Do you ever feel like you’re always in a hurry? That no matter where you are and what you’re doing, you should be or would rather be somewhere else, doing something else?
In our fast-paced world, time is one of our most precious resources, and we feel constant pressure to wring the most out of every second. We speed through the tedious tasks of our days, hoping that eventually, we’ll be able to get to the parts of the day that we actually enjoy, whether that’s spending some time at the gym, unwinding with our family, or enjoying a good meal.
Unfortunately, we’re often unable to snap out of speed mode. Rather than taking the time to slow down and enjoy those activities, we subconsciously speed through them too.
Enter the Slow Movement. This movement started over 30 years ago in Rome, Italy when a man named Carlo Petrini protested the opening of a fast food restaurant in one of the city’s most famous squares, a development which he believed threatened his beloved city’s culinary culture and traditions. Since then, this philosophy has spilled over into nearly every area of life, from food and gardening to travel and even aging.
Not surprisingly, slowing down helps to combat stress and anxiety, but the benefits don’t stop there. Here are three reasons to slow your pace, as well as some practical ways that you can slow down.
It Improves Your Relationships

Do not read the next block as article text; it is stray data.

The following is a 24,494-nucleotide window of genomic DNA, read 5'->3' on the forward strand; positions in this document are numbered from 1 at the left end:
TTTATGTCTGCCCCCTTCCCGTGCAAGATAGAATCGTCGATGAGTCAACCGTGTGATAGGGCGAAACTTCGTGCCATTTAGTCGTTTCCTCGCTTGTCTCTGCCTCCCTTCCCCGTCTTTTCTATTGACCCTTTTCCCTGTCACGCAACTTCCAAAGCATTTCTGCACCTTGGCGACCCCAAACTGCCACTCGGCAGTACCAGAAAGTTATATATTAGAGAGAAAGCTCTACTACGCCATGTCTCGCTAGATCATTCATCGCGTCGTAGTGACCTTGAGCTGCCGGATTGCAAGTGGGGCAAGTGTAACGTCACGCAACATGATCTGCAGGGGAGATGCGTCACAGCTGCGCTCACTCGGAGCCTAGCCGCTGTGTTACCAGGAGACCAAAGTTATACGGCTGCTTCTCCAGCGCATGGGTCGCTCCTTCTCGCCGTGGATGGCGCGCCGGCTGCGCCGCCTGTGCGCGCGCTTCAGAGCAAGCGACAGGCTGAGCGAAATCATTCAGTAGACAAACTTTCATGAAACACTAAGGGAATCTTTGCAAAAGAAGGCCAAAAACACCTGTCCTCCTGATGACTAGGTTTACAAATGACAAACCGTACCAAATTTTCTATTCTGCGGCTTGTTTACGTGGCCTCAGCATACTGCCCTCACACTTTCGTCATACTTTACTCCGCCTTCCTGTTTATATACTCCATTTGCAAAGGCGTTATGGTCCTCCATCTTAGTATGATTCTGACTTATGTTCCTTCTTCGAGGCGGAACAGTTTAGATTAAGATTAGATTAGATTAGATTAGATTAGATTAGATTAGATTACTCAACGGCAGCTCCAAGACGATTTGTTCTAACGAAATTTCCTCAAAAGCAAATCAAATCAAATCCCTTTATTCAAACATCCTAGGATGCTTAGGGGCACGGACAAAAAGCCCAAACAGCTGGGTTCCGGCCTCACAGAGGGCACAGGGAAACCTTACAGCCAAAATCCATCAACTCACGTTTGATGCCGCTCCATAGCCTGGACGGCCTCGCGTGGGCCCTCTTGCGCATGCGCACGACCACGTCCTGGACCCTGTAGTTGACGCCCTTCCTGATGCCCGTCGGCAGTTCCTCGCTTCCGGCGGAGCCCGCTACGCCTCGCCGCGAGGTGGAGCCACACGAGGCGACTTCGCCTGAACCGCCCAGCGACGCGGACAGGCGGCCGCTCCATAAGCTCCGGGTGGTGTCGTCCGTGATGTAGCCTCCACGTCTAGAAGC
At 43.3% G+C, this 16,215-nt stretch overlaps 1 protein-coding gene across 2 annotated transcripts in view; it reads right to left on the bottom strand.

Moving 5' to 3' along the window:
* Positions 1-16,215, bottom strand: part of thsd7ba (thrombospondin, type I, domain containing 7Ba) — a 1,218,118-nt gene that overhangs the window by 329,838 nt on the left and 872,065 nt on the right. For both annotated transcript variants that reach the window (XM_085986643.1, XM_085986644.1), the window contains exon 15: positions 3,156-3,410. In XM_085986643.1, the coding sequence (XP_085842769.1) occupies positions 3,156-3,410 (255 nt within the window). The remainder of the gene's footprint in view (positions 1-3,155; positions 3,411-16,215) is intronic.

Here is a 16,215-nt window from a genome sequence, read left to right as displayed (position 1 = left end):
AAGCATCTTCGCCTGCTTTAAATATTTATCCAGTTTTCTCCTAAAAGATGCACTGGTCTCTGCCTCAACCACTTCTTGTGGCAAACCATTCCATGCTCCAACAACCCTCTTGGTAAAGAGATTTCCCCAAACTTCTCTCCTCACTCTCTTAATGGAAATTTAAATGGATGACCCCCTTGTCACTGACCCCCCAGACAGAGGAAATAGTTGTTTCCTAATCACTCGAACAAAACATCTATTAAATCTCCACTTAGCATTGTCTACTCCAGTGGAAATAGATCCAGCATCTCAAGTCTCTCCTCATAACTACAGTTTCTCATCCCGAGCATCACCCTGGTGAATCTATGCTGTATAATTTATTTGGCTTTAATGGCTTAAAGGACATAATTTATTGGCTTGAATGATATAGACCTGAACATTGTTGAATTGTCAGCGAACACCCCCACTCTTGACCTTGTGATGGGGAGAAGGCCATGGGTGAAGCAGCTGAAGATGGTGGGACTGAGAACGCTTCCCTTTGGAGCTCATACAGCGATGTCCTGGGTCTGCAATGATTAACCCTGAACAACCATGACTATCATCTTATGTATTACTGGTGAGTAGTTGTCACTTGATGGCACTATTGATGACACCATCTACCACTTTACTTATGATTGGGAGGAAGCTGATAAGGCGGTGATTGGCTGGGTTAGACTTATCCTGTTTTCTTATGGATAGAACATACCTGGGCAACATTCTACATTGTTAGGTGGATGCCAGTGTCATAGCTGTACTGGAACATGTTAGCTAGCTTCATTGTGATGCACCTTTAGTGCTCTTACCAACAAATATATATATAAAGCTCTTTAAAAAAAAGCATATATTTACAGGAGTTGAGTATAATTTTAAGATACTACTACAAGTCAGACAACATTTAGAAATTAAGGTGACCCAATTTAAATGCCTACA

You probably know what it’s like to talk to someone who is obviously waiting to move on to the next thing; it’s not exactly enjoyable and it makes you feel like what you’re saying doesn’t matter. When you take the time to be present with whomever you’re talking to, whether it’s a family member, friend, or coworker, you begin to improve your personal and professional relationships.
It Gives You More Energy
Sure, time is a finite resource, but so is your energy. Buzzing from one thing to another as quickly as possible takes a lot of that energy, leaving you feeling tired and emotionally drained. On the flip side, slowing down lets you preserve your energy, ultimately making you more effective.
You Have Better Judgment
When you stop rushing through tasks, you’re likely to make fewer mistakes. You end up achieving the results that you want without having to take the time to sort out oversights and errors in judgment.
Putting It Into Practice
Here are some practical ways to slow down in your everyday life.
Lighten Up on the Gas Pedal
If you’re like most people, your day starts out with a morning commute. And if you’re like most people, you get easily irritated by the other people in traffic because you’re in a hurry and they’re standing between you and your destination.
When you slow down, you’re less stressed and more in control. You get to opt out of the race to work (which is unlikely to get you there much faster anyway) and instead have the opportunity just enjoy the ride.
Slow Down the Pace of Your Conversation
Sometimes, deliberately lowering our voices and slowing down our words is all it takes to feel calmer and in control.
Slow Your Actions
Whether it’s completing an email, folding a load of laundry, or cooking a meal, we tend to speed through everyday tasks. The job doesn’t necessarily get done any faster, but it does leave us feeling hurried and stressed. Next time you find yourself moving quickly through a task, ask yourself whether you have a legitimate need to get it done as quickly as possible or if taking the time to slow down and catch your breath would be the better option.
It seems counter-intuitive, but when you slow down, life seems to slow down with you. Mindfully taking the time to slow down can benefit every area of your life.